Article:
On July 14, 1866 Franz Brentano stepped up to the pulpit to defend his thesis that “the true method of philosophy is none other than that of the natural sciences”. This thesis bound his first students to him and became the north star of his school, against the complex background of the progress and specialization of the natural sciences as well as the growth and professionalization of universities. I will discuss the project of the renewal of philosophy as science (...) in the School of Brentano and how this aimed to provide a scientific foundation for the humanities independently from the natural sciences, while preserving the unity of science. Through his well-known re-introduction of the concept of intentionality as criterion to distinguish internal and external perception, Brentano was able to supply an empirical foundation for the Geisteswissenschaften. While philosophy would use the method of natural science, its domain would not be nature, but consciousness: a full-blooded science of the mind that did not require a reduction to the physical in order to be scientific. Brentano’s science of consciousness was empirical, but not experimental, and relied on subjective methods, but was not introspective. Brentano’s students Carl Stumpf, Anton Marty, Alexius Meinong, Christian von Ehrenfels, Edmund Husserl and others came to occupy important chairs in philosophy throughout Europe. While they were certainly not all orthodox followers, they adapted and spread his theories far and wide in the schools and movements they founded and influenced: Gestalt psychology, Prague linguistics, phenomenology, etc.. Moreover, the 19th century idea of scientific research as a collaborative and collective achievement led to a division of labor in Brentano’s school. Each of his students was meant to work out a part of the greater whole: Stumpf, the philosophy of sound and music; Marty, language; Meinong the history of philosophy; Husserl, mathematics; etc. Yet all of them also contributed to the shared project of the renewal of philosophy as science and discussed the (foundational) relation of philosophy to other sciences in programmatic works. Though often forgotten and overlooked due to contingent historical circumstances, the scientific paradigm of the School of Brentano was very fruitful and highly influential in philosophy and the human sciences in general, throughout the second half of the 19th and into the 20th centuries. Yet it is relevant then as now to preserve the independent scientific dignity of the humanities. (shrink)
What Science Offers the Humanities examines some of the deep problems facing the study of culture. It focuses on the excesses of postmodernism, but also acknowledges serious problems with postmodernism's harshest critics. In short, Edward Slingerland argues that in order for the humanities to progress, its scholars need to take seriously contributions from the natural sciences - and particular research on human cognition - which demonstrate that any separation of the mind and the body is entirely untenable. (...) The author provides suggestions for how humanists might begin to utilize these scientific discoveries without conceding that science has the last word on morality, religion, art, and literature. Calling into question such deeply entrenched dogmas as the 'blank slate' theory of nature, strong social constructivism, and the ideal of disembodied reason, What Science Offers the Humanities replaces the human-sciences divide with a more integrated approach to the study of culture. (shrink)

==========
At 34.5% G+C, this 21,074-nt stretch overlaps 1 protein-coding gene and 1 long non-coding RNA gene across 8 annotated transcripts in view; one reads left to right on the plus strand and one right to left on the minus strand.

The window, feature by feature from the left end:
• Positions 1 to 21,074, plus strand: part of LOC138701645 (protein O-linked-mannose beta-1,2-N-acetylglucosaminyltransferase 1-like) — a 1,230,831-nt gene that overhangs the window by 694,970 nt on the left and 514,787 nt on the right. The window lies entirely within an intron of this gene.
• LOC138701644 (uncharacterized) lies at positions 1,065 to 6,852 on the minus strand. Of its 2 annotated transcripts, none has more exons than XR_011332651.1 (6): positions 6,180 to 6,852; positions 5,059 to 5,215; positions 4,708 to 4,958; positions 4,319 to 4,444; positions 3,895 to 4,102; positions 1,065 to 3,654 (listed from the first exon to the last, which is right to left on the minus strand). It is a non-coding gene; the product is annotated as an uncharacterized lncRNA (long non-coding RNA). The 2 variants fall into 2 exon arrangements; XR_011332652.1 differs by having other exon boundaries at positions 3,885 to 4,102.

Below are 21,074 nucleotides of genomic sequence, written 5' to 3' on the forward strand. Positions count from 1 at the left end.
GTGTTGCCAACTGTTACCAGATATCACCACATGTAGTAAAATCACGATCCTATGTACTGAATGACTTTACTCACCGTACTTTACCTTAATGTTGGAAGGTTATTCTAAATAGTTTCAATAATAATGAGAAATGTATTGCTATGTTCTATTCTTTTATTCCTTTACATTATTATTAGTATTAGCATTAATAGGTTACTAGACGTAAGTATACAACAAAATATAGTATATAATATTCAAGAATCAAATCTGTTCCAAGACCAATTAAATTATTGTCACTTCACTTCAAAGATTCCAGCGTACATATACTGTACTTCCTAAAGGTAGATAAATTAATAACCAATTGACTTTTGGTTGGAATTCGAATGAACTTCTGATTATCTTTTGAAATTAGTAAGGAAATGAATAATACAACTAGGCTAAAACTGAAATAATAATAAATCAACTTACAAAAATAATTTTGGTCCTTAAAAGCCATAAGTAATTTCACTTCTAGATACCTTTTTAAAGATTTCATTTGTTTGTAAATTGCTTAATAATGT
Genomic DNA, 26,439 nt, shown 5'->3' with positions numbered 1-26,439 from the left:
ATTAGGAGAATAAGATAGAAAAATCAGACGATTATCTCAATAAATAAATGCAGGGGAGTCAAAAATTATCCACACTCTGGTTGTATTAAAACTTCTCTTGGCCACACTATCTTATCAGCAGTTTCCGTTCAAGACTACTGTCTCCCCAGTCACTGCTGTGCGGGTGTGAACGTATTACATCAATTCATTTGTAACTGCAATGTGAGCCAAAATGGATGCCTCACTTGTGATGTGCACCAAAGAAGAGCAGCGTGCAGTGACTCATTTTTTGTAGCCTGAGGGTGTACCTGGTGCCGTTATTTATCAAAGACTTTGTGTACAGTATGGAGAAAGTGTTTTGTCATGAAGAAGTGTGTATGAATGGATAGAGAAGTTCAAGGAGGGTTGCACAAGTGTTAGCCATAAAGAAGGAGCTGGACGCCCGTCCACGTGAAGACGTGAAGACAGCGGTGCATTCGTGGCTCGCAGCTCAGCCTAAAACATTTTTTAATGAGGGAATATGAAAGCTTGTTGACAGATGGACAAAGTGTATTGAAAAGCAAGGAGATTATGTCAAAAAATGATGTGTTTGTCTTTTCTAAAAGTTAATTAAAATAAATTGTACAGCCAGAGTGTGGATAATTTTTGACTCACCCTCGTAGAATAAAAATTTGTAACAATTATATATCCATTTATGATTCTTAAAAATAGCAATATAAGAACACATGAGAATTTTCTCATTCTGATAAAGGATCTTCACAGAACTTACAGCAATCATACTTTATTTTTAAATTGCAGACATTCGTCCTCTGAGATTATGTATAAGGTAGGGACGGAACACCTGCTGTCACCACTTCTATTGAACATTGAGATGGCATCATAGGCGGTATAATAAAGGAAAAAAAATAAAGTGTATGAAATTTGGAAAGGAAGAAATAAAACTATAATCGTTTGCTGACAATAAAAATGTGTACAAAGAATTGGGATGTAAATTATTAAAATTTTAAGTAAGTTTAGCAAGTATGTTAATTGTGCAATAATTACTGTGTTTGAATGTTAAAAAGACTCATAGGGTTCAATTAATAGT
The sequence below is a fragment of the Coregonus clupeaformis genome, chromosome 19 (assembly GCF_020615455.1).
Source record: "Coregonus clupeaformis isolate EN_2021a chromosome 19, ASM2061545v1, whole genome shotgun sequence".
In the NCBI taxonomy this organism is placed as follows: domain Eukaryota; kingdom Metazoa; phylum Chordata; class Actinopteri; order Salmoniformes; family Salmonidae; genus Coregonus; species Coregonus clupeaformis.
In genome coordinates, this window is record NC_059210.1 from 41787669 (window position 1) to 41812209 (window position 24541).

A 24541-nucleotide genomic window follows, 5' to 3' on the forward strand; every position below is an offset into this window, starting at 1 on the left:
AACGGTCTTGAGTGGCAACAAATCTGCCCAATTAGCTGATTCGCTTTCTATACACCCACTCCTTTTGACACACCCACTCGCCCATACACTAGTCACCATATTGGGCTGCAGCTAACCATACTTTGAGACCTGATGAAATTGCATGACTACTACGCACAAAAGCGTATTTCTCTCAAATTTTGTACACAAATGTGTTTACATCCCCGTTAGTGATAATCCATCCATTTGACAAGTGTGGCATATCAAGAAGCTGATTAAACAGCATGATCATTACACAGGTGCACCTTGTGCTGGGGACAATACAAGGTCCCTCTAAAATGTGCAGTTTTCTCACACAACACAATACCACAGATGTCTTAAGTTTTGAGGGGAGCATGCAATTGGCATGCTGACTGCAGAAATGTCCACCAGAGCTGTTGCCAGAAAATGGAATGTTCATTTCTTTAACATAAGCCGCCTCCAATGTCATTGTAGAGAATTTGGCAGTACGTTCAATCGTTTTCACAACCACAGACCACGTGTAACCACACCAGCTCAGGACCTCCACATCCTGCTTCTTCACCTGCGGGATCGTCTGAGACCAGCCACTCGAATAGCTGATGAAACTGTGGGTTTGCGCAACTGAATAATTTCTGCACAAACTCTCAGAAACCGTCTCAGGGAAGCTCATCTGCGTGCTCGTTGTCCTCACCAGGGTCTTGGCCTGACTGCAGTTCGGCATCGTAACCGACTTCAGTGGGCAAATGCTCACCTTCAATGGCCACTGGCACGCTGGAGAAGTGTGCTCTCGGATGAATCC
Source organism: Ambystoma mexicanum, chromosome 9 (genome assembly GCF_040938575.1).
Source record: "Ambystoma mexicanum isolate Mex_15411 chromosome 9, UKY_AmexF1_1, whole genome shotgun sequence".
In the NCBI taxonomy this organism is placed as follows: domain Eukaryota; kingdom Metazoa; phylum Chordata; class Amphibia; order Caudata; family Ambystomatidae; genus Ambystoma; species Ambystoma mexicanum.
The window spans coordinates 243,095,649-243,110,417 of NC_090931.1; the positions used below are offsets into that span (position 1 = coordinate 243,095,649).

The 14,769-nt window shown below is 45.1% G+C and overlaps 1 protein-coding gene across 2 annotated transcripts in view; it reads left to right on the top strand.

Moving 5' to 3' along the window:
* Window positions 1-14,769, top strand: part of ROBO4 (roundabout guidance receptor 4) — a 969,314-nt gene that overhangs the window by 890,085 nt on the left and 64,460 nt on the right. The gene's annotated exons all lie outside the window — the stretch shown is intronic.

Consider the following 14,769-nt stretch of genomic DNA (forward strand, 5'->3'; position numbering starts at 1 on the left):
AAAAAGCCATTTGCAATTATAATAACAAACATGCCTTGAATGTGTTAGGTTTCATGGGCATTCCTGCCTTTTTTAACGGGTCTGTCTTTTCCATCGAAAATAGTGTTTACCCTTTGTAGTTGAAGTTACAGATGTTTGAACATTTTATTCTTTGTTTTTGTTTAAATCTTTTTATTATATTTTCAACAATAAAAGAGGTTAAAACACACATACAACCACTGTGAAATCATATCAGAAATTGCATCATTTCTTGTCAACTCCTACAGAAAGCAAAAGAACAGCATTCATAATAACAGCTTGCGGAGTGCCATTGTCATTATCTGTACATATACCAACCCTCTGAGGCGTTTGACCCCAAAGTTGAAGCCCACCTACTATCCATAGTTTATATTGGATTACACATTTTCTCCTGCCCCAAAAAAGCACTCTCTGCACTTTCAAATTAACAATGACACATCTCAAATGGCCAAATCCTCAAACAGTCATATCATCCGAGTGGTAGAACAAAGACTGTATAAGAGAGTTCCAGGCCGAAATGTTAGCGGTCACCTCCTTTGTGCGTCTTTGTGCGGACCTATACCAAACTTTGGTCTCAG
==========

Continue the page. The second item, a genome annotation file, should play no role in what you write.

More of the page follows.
_ Source: _Volume 10, Issue 1, pp 29 - 50 This essay discusses progress and directionality, both in nature, in science and in society, treating as its starting-point the reflections, parallelisms and comparisons of Ruse’s essay, ‘A Threefold Parallelism for Our Time? Progressive Development in Society, Science and the Organic World’, but reaching substantially different conclusions. The essay thus ranges over progress and directionality in the world of natural evolution, in the sciences and the humanities, and in (...) history and society. It defends non-relative progress in science and the humanities, criticising here both the approach to these disciplines of the strongly evolutionary epistemology of Hull and the more moderate evolutionary epistemology of Ruse. It further defends the possibility of progress and directionality in history and society, and also, following Rolston, in the course of evolution within the world of nature, where the kind of directionality to be found has multiple directions rather than being unilinear. Subsequently it relates conclusions about these fields to theological reflections about the creation of nature and society by a value-loving intelligence. (shrink)
Whenever we try to make an inventory of humankind’s store of knowledge, we stumble into an ongoing battle between what CP Snow called ‘the two cultures’. On one side are the humanities, on the other are the sciences (natural and physical), with social science and philosophy caught somewhere in the middle. This is more than a turf dispute among academics. It strikes at the core of what we mean by human knowledge.